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VAL D’ISERE, France Dec. 11, 2004 (AP by Erica Bulman)–Bode Miller failed to win a downhill for the first time this season, finishing fourth Saturday in a World Cup race captured by Austria’s Werner Franz.
Franz recorded his first World Cup downhill victory after 98 starts, charging down the Oreiller-Killy course in 1 minute, 57.51 seconds.
“Today is like Easter, Christmas and my birthday all wrapped into one,” Franz said. “It was worth the wait.”
Franz was 0.27 seconds ahead of Marco Buechel of Liechtenstein, with Michael Walchhofer of Austria third in 1:58.06.
Miller, the winner of the first two downhills this season, was next in 1:58.09. U.S. teammate Daron Rahlves tied for seventh in 1:58.27.
“I’m totally happy,” said Miller, who went from technical specialist to dominant speedster in a single season. “I skied really well, especially the whole top of the course. I skied about as well as I thought I was going to. I skied a pretty aggressive, tough line. Aerodynamics were great. I was really good off the jumps.”
After eight races, Miller leads the overall standings with 530 points. He is followed by Walchhofer (284) and Austria’s Hermann Maier (279). Rahlves is fifth (220).
“I don’t know if it was the wind or what, but all the times were slower for the later skiers,” Miller said. “Sometimes on a day like today you’ll win and sometimes you’ll be fourth.”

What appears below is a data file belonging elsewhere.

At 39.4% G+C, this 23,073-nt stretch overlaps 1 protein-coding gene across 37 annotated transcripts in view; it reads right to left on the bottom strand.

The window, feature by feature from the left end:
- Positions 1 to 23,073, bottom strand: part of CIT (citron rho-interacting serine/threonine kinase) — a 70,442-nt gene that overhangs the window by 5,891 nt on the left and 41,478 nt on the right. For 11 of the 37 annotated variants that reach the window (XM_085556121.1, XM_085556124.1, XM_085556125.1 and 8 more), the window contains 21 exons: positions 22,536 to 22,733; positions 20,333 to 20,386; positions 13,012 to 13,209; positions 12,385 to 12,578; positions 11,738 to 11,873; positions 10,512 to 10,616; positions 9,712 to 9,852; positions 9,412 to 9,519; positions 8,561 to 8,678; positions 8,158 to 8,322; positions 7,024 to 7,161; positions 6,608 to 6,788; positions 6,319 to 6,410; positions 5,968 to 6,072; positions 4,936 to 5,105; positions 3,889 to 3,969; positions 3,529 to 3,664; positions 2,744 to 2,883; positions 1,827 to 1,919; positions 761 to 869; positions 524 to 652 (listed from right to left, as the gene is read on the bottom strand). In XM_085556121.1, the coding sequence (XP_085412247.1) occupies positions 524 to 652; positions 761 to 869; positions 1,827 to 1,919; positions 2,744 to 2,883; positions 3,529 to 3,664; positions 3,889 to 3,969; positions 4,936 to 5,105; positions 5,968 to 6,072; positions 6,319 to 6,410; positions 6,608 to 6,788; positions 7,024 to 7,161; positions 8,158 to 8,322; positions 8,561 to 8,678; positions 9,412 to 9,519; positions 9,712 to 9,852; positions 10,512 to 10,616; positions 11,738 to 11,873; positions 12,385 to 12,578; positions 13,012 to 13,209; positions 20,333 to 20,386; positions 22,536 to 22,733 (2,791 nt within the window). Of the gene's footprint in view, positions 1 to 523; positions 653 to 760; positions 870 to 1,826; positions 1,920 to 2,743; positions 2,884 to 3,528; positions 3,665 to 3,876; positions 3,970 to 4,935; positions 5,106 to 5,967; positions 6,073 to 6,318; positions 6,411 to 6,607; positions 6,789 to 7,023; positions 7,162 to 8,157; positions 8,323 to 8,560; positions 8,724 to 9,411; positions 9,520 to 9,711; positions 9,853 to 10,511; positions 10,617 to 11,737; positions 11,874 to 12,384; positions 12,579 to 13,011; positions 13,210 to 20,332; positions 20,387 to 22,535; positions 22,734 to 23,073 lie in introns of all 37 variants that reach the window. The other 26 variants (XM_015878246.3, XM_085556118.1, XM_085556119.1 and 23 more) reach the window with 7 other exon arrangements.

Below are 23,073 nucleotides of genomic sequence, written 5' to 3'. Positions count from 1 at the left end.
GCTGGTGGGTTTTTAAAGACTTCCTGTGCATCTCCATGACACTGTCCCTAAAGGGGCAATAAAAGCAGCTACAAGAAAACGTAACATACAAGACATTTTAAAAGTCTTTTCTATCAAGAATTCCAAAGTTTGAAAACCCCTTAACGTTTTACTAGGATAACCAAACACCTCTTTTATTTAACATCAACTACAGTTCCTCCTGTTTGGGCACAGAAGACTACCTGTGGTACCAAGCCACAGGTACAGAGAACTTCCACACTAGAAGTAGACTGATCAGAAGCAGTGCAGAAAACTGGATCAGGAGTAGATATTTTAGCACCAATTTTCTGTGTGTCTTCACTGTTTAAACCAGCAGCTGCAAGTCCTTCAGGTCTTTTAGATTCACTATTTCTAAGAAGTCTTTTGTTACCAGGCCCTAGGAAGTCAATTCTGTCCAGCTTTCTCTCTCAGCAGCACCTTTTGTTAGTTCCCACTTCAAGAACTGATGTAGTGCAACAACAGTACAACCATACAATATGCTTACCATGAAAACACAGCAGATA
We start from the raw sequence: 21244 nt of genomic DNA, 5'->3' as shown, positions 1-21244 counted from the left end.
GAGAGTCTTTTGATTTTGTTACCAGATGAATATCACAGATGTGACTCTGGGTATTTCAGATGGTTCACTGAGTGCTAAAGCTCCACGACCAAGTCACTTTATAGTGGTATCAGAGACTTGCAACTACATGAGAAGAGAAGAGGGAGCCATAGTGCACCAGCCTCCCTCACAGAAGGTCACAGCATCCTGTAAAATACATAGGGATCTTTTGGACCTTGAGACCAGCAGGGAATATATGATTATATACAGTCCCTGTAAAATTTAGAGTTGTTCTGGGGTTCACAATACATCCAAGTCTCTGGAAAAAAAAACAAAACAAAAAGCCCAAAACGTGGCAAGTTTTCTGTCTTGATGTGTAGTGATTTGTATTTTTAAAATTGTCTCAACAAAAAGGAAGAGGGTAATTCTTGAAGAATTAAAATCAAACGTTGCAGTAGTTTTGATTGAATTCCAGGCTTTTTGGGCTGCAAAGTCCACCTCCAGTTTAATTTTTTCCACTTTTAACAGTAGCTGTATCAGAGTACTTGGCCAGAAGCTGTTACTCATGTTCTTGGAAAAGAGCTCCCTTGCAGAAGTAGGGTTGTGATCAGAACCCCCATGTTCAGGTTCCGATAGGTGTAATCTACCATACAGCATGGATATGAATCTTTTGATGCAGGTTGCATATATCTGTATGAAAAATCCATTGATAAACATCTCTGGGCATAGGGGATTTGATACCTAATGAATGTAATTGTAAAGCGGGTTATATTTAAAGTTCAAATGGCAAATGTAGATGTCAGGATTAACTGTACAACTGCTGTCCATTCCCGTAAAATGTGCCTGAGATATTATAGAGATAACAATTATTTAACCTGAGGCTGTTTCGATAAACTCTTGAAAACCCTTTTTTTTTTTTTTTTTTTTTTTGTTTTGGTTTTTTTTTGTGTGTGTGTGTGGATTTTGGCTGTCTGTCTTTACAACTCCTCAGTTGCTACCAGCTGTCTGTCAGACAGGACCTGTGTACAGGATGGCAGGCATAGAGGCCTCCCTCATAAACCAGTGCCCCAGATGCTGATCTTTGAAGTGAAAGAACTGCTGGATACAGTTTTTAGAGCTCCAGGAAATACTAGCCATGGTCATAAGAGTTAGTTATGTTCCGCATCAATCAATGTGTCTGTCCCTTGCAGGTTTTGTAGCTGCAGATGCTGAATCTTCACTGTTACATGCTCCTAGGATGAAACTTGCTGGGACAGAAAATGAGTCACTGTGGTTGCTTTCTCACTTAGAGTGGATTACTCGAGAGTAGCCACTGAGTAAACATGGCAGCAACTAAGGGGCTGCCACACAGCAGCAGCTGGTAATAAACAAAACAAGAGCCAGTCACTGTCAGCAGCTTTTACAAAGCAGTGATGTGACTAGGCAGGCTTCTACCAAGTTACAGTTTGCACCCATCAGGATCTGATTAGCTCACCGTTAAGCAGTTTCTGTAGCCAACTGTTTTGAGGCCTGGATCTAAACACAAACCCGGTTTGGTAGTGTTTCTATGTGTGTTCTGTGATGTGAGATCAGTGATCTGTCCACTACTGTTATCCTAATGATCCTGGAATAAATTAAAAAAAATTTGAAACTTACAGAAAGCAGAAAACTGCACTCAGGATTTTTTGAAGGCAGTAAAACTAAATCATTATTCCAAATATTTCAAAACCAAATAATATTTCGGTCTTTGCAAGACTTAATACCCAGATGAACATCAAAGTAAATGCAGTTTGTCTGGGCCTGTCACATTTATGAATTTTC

Franz finished second in the downhill seven times before and has battled injuries since starting on the World Cup circuit in 1992. He has one other World Cup victory, a super giant slalom in St. Anton, Austria, in 2000, but it was shared with teammate Fritz Strobl.
“I was just trying to prove to my coaches I could still do a good race today,” Franz said. “I didn’t believe I would be first or even on the podium.”
Last January, the 32-year-old Austrian’s season ended when he hurt his shoulder preparing for a lower-tier race. Three years ago, he shredded knee ligaments preparing for the season opener.
“I was just glad to be allowed back onto the team this year,” Franz said.
Franz’s career was in jeopardy after last year’s setback. But several Austrian speedsters, including Stephan Eberharter, retired and Franz was given another shot to make the country’s outstanding downhill squad.
“Skiing is my life,” he said. “When the coaches told me I had a second chance to qualify on the team, I took it. And here I am.”
Copyright © 2000 The Associated Press